Icing: Educate, don’t regulate
Twin Cessna icing AD the wrong approach, AOPA says
Congressman: Icing AD ‘not appropriate’
U.S. Rep. Todd Rokita (R-Ind.) has described a proposed airworthiness directive to require new placards and procedures in some Cessna twins not approved for flight in known icing conditions, in the event of an inadvertent icing encounter, as “not needed or appropriate.”
“Cockpits are overloaded with placards as is, and more placard requirements take away from the effectiveness of the already displayed, most important placards,” wrote Rokita, an AOPA member, in his July 18 letter to the Department of Transportation. Icing, said Rokita, is “an industry-wide concern,” that should not single out one company for regulatory focus.
After investigating twin-engine Cessna accidents and incidents attributed to icing, the FAA is proposing to address the safety issue with an airworthiness directive (AD), but AOPA says an educational campaign could be more effective.
The proposed AD, targeting Cessna 310, 320, 340, 401, 402, 411, 414, and 421 twins, would require a 15-knot increase in approach speed in the case of inadvertent flight into icing conditions and two new placards in the cockpit: one stating that flight into known icing conditions is prohibited, and another stating the increase in approach speed. AOPA strongly agrees that the certification status and limitations of an aircraft must be made clear to operators, but questioned whether the proposed placards would have an effect on safety. The association also pointed out that a 15-knot increase in final approach speed could actually create a different unsafe condition: possible runway overruns.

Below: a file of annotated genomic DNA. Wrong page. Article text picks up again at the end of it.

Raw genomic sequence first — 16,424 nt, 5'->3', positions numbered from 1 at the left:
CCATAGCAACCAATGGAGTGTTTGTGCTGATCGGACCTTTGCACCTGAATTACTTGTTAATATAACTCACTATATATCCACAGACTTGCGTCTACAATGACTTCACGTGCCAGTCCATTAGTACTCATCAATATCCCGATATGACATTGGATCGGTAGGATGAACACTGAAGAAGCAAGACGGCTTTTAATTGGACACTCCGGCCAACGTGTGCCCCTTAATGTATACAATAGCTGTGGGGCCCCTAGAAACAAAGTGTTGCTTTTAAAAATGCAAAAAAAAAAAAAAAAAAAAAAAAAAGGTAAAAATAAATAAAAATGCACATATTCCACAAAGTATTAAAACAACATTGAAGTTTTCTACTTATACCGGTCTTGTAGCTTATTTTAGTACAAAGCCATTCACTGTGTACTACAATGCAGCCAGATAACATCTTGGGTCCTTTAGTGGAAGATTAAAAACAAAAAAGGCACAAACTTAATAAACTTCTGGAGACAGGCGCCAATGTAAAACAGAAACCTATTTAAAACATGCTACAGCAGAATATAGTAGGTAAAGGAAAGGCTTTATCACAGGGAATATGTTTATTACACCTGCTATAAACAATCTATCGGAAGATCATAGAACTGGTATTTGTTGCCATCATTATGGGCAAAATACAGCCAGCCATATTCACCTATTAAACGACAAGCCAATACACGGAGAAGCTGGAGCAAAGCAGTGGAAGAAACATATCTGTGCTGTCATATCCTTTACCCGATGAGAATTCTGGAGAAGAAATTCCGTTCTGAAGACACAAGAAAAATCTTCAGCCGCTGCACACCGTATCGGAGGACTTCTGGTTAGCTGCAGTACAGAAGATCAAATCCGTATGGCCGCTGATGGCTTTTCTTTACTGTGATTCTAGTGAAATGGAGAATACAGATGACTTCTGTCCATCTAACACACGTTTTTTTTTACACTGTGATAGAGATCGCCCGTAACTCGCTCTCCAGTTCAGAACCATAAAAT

“AOPA supports educational efforts to improve safety and reduce the number of icing accidents that occur annually,” wrote Kristine Hartzell, AOPA manager of regulatory affairs. “We believe that in the case of aircraft accidents resulting from inadvertent encounters from flight into icing conditions, educational efforts should target all pilots on all aircraft types. There are limits to all aircraft no matter what level of ice protection is installed.”
The FAA said it was proposing the AD because the aircraft’s certification did not clearly state the types of operations and conditions to which the aircraft were limited, and, “Therefore, the pilot may not realize that, even with de-ice boots or other similar equipment installed, the airplane is not certificated for flight into known icing conditions.” But the manufacturer addressed this potential confusion with a service bulletin in 1997, AOPA said.
The association reminded the FAA of the Air Safety Institute’s multiple educational resources on airframe icing and offered the institute’s assistance in developing more safety outreach materials.
July 19, 2011